The following examples, which constitute the best modes contemplated for carrying out this invention, are for illustrative purposes and are not meant as limitations on the scope of this invention.
EXAMPLE 1 Reaction of cyclodextrin with lauric acid To a mixture of dry 57 g. of tit-cyclodextrin in 450 m1. of dry benzene was added 140 g. of lauric acid and 1.0 g. of p-toluenesulfonic acid. The mixture was stirred and refluxed under a Dean-Stark water trap for 24 hours. The solid was collected and washed thoroughly with anhydrous ether. The white product does not melt up to 305 C., is insoluble in water and is surface active. It contains 8.0% lauroyl corresponding to a D5. of 0.077. By D8. is meant the degree of substitution attained during the reaction. This term is well understood in the art and when applied to this invention refers to the average number of hydroxyls esterified per anhydroglucose unit. Where 3 hydroxyls per anhydroglucose unit are present in the torus molecule, the maximum D.S. would be 3.
EXAMPLE 2 Reaction of cyclodextrin with heptanoic anhydride A solution of 28.4 g. dry ,B-cyclodextrin, 6.1 g. of nheptanoic anhydride and 100 ml. of dry pyridine was refiuxed for 18 hours. Solid separated during the heating. The mixture was cooled and poured into 3 liters of acetone with stirring. The solid was collected and crystallized from hot methanol. Once it had crystallized it was not longer soluble in hot methanol. The yield was 29.5 g. The melting point of the product was 295 -298 C. The product was sparingly soluble in water and insoluble in acetone. Heptanoyl analysis indicated a D8. of 0.15.
EXAMPLE 3 Reaction of cyclodextrin and hexanoic anhydride The general procedure of Example 2 was repeated using 37.6 g. n-hexanoic anhydride, 56.7 g. fl-cyclodextrin and 50 ml. pyridine. The mixture was refluxed for four hours. The product was collected and crystallized from hot water. Yield was 40.5 g., M.P. 300 C. Hexanoyl analysis indicated a D8. of 0.06.
EXAMPLE 4 Reaction of cyclodextrin with crotonic anhydride The procedure of Example 2 was repeated using 25 g. crotonic anhydride, 45.4 g. ,B-cyclodextrin and 35 ml. of pyridine. The product melted above 300 C. Crotonyl analysis indicated a D5. of 0.06.
EXAMPLE 5 Reaction of cyclodextrin with stearoyl chloride To a solution of 28.4 g. of ,B-cyclodextrin in 350 ml. of dry pyridine was added 7.6 g. of stearoyl chloride. The mixture was refluxed for 96 hours before 200 ml. of pyridine was distilled. The residual solution was cooled and filtered. Addition of a large volume of acetone to the filtrate gave a solid which was washed with acetone, ether and ethanol. It was digested in boiling water for one hour. The white solid was collected and found to melt at 238-240 C. Analysis indicated 18.6% stearoyl corresponding to a D5. of 0.14.
While the invention has been described in connection with specific embodiments thereof, it will be understood that it is capable of further modification, and this application is intended to cover any variations, uses, or adaptations of the invention following, in general, the principles of the invention and including such departures from the present disclosure as come within known or customary practice in the art to which the invention pertains and as may be applied to the essential features hereinbefore set forth.
6 What is claimed is: 1. A compound represented by the formula wherein CD is a basic cyclodextrin structure having at least one esterified hydroxyl group and R is an organic radical selected from the group consisting of an unsaturated organic radical and a saturated organic radical having more than 4 straight chain carbon atoms.
2. A compound according to claim 1 wherein the moiety of the ester represented by the formula is a member selected from the group consisting of lauroyl, heptanoyl, hexanoyl, crotonyl and stearoyl.
3. A compound according to claim 2 wherein the moiety is lauroyl.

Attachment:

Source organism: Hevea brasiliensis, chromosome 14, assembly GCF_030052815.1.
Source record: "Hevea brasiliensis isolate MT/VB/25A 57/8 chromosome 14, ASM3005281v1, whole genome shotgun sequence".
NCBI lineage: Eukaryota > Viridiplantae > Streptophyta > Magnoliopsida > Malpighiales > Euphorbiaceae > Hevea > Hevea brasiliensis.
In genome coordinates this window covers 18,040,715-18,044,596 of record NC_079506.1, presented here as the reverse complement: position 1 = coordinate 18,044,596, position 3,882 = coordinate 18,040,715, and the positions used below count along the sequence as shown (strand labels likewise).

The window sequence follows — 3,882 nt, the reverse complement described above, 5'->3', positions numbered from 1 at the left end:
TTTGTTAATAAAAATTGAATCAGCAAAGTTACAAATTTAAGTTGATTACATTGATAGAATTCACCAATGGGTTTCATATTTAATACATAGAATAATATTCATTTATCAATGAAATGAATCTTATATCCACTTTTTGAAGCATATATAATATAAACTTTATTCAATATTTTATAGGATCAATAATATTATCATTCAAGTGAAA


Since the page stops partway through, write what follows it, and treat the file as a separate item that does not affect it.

4. A method of forming an ester of cyclodextrin represented by the formula wherein CD is a basic cyclodextrin structure having at least one esterified hydroxyl group and R is a member selected from the group consisting of an unsaturated organic radical and a saturated organic radical having more than 4 straight chain carbon atoms comprising reacting cyclodextrin in a liquid reaction medium with an organic acid in the presence of a strong acid catalyst.
5. A method of forming an ester of cyclodextrin represented by the formula wherein CD is a basic cyclodextrin structure having at least one esterified hydroxyl group and R is a member selected from the group consisting of an unsaturated organic radical and a saturated organic radical having more than 4 straight chain carbon atoms comprising reacting cyclodextrin in a liquid reaction medium with an organic acid in the presence of a strong acid catalyst comprising p-toluene sulfonic acid.
6. A method according to claim 5 which also includes the step of azeotropically removing water formed during the reaction while the reaction is in progress.
7. A method according to claim 6 which also includes the step of separating the ester formed by said reaction from the mixture after the ester is formed.
8. A method according to claim 7 which includes the steps of stirring and refluxing said mixture which com.- prises cyclodextrin, liquid reaction medium, p-toluene sulfonic acid and lauric acid while said reaction is in progress.
9. A method according to claim 8 wherein said liquid reaction medium comprises benzene.
10. A method for forming an ester of cyclodextrin which has a melting point greater than 305 C., is insoluble in water, is surface active and contains 8.0% lauroyl corresponding to a degree of substitution of 0.077 which comprises forming a premixture of fl-cyclodextrin and benzene, adding to said premixture lauric acid and ptoluenesulfonic acid, stirring and refluxing the resulting mixture for a sufiicient period of time to form a solid ester product, separating said solid product from said mixture and purifying said product.
11. A method according to claim 10 wherein said mixture is formed of 57 parts by weight (i-cyclodextrin, parts by weight lauric acid, and 1 part by weight ptoluenesulfonic acid, said stirring and refluxing is carried out under a water-trap for at least 24 hours and solid 7 8 product after separation from said reaction mixture is 3,140,184 7/1964 Robbins 260234 Washed with anhydrous ether to purify it. 3,198,784 8/1965 Griscom et a1. 260234 References Cited LEWIS GOTTS, Primary Examiner UNITED STATES PATENTS 5 I R. BROWN, Assistant Examiner 2,700,022 1/1955 Clayton et a1. 260234 2,831,855 4/1958 Martin 260234 2,868,781 1/1959 Gaertner et a1. 260-234 21024; 25289, 108; 260-2 2,954,372 9/1960 Novak 260234